The country’s emissions per person are low but rising standards of living could challenge its ability to meet Net Zero. India is however developing solar and onshore wind production, as well as energy efficiency work.
With the second-largest population and fourth-largest economy, India is the third-largest emitter of greenhouse gases globally. While emissions per person are relatively low, the country has also seen the second largest growth in the overall volume between 2010 and 2018. There is no clear date for when greenhouse gases from the country are expected to peak.
Improvements to the standards of living and continuing rise of India’s middle class could create tensions with decarbonization. On agriculture, land use and forestry, the country gets credit for low levels of food waste, and low consumption of meat and milk per person. However, the latter two are increasing with milk availability per person more than doubling since the early 1990s1 and consumption of both is likely to continue to increase along with incomes.
Like other developing countries that are addressing both socioeconomic development and climate change mitigation and adaptation, India has advocated for and been a large beneficiary of funding from developed countries to help offset the costs of the transition.2 In July 2021, Environmental Secretary Rameshwar Prasad Gupta said: “We are not anti-Net Zero. But without adequate climate finance being definitively available, we can’t commit on that part."3
However, India is undertaking a number of significant decarbonization projects which add up to one of the fastest programs among its peers, according to Anish De, Energy Sector Lead, KPMG in India. Given that energy access and security remains a key priority, this includes targets made under the country’s UN climate change nationally determined contributions to expand renewable energy capacity to 175GW by 2022 and 450GW by 2030.4 The latter would be nearly five times the capacity of the 97GW available in June 2021, a level which has more than tripled since 2014.5
Solar and on-shore wind generation are the leading renewable sources, with many projects commissioned by the government-owned Solar Energy Corporation of India (which also covers wind) then built and operated by the private sector. One of its projects, the Bhadla Solar Park in Rajasthan, may currently be the world’s largest single solar project with an installed capacity of over 2.2GW as of early 2020.6 India’s states are active both in procuring projects and in supporting small-scale solar installations used domestically and in agriculture.
No new coal-fired power stations have been announced in recent years and financing no longer looks possible, De says, meaning coal will decline over coming decades as existing plants are decommissioned.
Energy efficiency and sector transition
The country is also working to improve energy efficiency in areas including lighting, electrical appliances and in industry. “On the demand and the supply side, India has some very interesting projects,” says De. A strong policy framework has laid the foundations for its emission reduction program, but he adds: “The comprehensive plan is not there.” There is no single energy ministry and in some cases policies conflict. India has an energy conservation building code, but there is a lot of ground to cover with many small-scale builders. Similarly, large industrial power users in the steel and cement sectors, as well as big data center operators are taking significant steps to decarbonize, but there is less progress among smaller businesses.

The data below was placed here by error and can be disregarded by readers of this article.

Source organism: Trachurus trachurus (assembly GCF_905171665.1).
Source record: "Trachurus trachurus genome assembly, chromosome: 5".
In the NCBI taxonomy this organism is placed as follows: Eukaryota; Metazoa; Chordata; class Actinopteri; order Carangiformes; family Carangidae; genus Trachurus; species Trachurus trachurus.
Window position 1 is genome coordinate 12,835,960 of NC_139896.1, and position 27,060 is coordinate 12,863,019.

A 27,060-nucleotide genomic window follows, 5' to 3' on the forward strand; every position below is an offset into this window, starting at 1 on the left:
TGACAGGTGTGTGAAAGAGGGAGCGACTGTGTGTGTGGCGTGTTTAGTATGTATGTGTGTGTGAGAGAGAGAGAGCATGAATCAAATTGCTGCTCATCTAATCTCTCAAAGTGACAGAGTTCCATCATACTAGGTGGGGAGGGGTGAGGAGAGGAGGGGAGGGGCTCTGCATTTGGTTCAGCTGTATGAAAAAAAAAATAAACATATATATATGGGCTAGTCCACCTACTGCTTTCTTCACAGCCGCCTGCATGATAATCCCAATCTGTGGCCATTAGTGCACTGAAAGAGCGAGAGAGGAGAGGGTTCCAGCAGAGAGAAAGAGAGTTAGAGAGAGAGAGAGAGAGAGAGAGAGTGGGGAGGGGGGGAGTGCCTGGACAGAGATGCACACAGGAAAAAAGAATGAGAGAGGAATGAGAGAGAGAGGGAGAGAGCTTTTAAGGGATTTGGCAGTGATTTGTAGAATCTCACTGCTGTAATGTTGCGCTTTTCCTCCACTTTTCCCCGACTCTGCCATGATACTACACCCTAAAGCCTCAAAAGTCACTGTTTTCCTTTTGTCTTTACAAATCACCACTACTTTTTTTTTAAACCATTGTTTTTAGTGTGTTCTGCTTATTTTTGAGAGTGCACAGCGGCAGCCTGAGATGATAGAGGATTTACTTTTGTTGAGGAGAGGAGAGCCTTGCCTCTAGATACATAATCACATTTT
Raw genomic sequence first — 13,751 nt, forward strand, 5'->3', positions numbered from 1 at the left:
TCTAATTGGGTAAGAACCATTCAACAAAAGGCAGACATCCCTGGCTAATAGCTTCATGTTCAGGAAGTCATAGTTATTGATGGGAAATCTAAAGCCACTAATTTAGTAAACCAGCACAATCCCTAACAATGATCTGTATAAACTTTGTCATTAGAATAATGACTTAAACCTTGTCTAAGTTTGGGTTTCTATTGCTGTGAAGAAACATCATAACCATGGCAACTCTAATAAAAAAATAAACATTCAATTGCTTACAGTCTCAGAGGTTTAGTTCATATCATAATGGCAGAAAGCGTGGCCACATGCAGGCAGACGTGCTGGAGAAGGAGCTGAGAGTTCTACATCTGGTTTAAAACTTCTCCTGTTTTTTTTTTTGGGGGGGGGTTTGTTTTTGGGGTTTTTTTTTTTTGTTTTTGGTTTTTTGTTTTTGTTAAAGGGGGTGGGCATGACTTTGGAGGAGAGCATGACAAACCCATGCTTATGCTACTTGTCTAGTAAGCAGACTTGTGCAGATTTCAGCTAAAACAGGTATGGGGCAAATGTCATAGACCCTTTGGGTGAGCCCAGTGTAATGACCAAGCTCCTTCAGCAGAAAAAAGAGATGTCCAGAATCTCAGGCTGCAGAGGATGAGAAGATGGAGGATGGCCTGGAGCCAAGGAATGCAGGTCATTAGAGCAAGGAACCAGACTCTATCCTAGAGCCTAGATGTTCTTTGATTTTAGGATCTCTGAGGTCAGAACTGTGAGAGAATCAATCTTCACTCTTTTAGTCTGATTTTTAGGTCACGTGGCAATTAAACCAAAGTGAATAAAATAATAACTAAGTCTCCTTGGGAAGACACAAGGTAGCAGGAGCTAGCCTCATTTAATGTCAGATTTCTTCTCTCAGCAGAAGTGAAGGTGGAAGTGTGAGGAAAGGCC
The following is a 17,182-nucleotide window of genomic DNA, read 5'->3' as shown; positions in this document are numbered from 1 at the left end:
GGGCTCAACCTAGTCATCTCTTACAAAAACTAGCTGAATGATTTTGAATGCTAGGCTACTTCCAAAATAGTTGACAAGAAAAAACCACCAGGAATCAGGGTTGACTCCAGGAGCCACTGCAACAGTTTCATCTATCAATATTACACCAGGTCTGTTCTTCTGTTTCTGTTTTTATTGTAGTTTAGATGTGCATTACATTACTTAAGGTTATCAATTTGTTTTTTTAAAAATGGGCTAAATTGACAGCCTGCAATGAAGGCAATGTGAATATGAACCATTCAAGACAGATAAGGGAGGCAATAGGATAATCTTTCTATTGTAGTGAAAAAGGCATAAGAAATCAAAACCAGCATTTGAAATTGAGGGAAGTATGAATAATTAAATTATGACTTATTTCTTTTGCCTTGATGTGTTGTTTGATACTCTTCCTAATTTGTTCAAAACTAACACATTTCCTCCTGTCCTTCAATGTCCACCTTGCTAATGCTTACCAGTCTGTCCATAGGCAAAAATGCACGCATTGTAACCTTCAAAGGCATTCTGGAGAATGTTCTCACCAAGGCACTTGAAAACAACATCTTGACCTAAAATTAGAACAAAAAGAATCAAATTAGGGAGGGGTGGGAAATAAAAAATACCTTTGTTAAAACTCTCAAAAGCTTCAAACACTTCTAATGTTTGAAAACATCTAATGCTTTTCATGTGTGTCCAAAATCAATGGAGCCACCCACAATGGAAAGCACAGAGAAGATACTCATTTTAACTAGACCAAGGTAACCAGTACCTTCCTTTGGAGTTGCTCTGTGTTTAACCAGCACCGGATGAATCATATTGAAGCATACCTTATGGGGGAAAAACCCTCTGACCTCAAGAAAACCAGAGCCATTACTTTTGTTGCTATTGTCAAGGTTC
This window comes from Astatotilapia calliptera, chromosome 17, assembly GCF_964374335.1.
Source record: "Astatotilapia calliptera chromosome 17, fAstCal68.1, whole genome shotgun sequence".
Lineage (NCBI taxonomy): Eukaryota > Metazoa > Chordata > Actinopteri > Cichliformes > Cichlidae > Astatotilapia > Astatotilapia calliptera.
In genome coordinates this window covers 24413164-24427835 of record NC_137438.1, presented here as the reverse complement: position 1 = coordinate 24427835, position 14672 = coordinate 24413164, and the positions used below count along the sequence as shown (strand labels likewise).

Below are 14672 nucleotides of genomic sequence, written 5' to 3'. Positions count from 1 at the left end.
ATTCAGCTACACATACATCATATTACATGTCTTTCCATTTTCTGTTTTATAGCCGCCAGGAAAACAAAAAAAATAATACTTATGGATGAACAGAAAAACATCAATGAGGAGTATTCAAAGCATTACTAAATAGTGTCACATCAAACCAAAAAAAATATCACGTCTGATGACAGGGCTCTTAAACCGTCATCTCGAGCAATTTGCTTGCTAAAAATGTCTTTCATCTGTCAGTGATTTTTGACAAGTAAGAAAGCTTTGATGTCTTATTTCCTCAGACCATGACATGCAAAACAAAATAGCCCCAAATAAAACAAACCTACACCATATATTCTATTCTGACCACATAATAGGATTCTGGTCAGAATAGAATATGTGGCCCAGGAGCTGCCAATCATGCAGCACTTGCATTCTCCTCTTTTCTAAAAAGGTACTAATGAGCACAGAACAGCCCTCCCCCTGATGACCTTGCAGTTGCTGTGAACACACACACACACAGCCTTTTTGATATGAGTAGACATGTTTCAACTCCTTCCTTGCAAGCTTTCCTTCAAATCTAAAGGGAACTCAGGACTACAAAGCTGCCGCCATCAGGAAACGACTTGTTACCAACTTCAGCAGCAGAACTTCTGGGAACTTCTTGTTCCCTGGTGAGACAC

On transport, adoption of electric vehicles has been slower than expected for standard four-wheelers, but many operators of India’s tuk-tuk motorized rickshaws are switching to electricity with companies setting up subscription schemes that let drivers swap batteries to minimize downtime.7 India is extending electrified urban rail networks and there is early-stage work on converting buses to use electricity and hydrogen.
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1 ‘Milk production in India’, Indian National Dairy Development Board, accessed July 2021. https://www.nddb.coop/information/stats/milkprodindia
2 G Seetharaman, 'India among the largest recipients of climate change assistance, but a few key questions remain unanswered', The Economic Times, 25 November 2017. https://economictimes.indiatimes.com/news/politics-and-nation/india-among-the-largest-recipients-of-climate-change-grants-but-few-key-questions-remain-unanswered/articleshow/60343313.cms
3 Vrishti Beniwal and Rajesh Kumar Singh, 'India wants rich countries to pay more for green energy shift', 9 July 2021. https://www.bloomberg.com/news/articles/2021-07-09/india-wants-rich-countries-to-pay-more-for-green-energy-shift
4 Srinivasa Rao Patnana, ‘Energy transition in India’, KPMG in India, 4 November 2020. https://home.kpmg/in/en/home/insights/2020/11/energy-transition-in-india.html
5 ‘Renewable Energy’, Invest India, accessed July 2021. https://www.investindia.gov.in/sector/renewable-energy
6 Priya Sanjay, ‘With 2,245 MW of commissioned solar projects, world’s largest solar park is now at Bhadla’, Mercom India, 19 March 2020. https://mercomindia.com/world-largest-solar-park-bhadla/
7 Victoria Masterson, ‘This swappable battery tech is keeping India’s electric tuk-tuk drivers on the road’, World Economic Forum, 8 January 2021. https://www.weforum.org/agenda/2021/01/sun-mobility-ev-battery-swap-stations/